In 1932 and 1933, Universal created an original film, The Mummy, and a filmed adaptation of H.G. Wells’ The Invisible Man, respectively, extending 1931’s triumphs and providing ample opportunity for the studio’s mainstay craftspeople to shine. Freund stepped into the director’s chair for The Mummy, which again featured Karloff in a Jack Pierce makeup of painstaking specificity. Only seen onscreen for a few moments, the full Im-Ho-Tep mummy, 82 years onward, is still the mummy emulated in many homages and representations which have followed. West and Pierce amazingly went uncredited though Fulton and cinematographer Charles Stumar were acknowledged onscreen for their significant contributions. Fulton’s effects in The Invisible Man, outstanding for their time, provided additional thrills, though his masterwork was still to come.
Many studio stalwarts’ techniques coalesced with Whale’s The Bride of Frankenstein in 1935. Often called the greatest of the films by keen observers, Bride featured a redesigned makeup for Karloff’s monster which Pierce revised from his first 1931 version. Hall again designed magnetic sets while West, in concert with Pierce, presented a titular Bride character using actress Elsa Lanchester who also appears in a small role at the outset of the film. Only seen onscreen for the films final climatic minutes, the Bride is regularly counted among the top slate of Universal monsters. Presiding over the refined look of Bride, which was perhaps given more studio care than the first film, John Mescall’s winning cinematography might be among the best ever realized for a horror film.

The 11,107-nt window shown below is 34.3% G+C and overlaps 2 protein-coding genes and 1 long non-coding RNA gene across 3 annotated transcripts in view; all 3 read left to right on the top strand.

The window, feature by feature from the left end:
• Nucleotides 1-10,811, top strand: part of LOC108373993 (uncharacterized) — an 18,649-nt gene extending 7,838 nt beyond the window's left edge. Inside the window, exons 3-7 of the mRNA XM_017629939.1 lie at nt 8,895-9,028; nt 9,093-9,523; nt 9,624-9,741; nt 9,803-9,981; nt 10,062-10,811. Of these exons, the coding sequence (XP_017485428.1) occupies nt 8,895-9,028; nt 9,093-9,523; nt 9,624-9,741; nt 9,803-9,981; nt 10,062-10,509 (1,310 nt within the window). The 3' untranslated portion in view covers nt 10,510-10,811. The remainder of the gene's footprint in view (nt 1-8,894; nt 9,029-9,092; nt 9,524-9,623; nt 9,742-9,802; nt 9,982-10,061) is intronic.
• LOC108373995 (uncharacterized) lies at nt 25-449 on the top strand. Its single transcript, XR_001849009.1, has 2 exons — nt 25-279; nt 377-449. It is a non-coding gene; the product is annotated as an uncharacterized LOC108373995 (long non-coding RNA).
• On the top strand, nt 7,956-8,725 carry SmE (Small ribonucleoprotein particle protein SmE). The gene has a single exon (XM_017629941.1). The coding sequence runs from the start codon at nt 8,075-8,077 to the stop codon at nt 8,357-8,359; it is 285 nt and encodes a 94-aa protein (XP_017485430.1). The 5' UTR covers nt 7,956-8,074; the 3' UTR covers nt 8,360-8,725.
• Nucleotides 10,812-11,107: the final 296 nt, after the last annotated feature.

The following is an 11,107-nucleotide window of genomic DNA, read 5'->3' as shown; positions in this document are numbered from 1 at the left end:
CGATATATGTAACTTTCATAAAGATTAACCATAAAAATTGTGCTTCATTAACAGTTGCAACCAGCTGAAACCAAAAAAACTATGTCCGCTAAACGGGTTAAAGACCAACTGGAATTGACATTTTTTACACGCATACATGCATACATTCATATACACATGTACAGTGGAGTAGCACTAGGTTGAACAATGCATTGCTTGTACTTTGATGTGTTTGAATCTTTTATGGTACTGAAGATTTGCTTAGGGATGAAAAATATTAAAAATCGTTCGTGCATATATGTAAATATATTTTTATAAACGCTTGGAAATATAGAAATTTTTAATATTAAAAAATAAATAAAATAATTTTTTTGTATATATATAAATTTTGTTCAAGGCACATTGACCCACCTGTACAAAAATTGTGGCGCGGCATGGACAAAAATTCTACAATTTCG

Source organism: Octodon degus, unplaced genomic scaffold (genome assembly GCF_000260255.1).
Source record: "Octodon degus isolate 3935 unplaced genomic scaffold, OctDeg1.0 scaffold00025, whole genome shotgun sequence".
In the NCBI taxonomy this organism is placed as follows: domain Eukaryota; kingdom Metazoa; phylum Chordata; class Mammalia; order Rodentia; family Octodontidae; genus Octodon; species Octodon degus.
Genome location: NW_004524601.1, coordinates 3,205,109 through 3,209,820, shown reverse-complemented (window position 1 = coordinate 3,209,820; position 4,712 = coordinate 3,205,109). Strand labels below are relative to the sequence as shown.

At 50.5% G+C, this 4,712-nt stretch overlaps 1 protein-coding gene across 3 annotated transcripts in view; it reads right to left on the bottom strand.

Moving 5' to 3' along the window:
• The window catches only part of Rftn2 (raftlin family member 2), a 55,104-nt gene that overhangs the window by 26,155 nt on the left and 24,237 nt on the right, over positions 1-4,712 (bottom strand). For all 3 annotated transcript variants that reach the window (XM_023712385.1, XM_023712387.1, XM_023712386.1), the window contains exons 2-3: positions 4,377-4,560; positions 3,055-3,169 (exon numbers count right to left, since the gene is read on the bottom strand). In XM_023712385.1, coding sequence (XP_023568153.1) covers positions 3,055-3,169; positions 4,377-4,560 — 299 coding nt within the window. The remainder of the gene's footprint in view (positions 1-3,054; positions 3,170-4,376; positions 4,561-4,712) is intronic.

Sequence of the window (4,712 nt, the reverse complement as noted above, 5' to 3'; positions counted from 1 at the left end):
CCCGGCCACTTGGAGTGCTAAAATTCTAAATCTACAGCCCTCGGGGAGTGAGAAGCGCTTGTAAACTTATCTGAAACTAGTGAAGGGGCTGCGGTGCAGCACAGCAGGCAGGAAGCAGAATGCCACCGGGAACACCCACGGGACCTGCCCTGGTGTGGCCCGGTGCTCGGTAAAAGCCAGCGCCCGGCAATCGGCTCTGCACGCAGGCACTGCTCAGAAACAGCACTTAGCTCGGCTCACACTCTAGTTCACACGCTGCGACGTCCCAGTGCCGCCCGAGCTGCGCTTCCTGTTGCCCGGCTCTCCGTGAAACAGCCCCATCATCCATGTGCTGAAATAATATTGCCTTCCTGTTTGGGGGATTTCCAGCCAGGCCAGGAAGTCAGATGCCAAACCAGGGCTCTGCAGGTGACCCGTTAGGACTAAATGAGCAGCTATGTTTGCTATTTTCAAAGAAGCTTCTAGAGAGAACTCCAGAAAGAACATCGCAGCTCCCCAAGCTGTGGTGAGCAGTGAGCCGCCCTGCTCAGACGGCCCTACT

Unfortunately for the father-and-son Laemmles – Senior was president of the overall studio while Junior oversaw production – Universal fell on hard times in 1936 and the reins changed hands the next year. Not only were the Laemmles out, but James Whale had left by that point as well. Soon afterwards, a conflagration of events found the new regime interested in another Frankenstein sequel, leading to Son of Frankenstein, released 75 years ago. In addition to Pierce and West’s typically formidable work, Son’s true high mark is one of art direction, for this outing, created by Jack Otterson who replaced Hall on many of the films. Otterson’s sets are an otherworldly expression of pure creativity with its bizarre exaggerated hallways, furnishings, window dressings, underground laboratory and other accoutrements. Karloff and Lugosi, who teamed for several mid-1930s studio pairings, co-starred in the third Frankenstein film, closing out horror’s most magical decade of all time.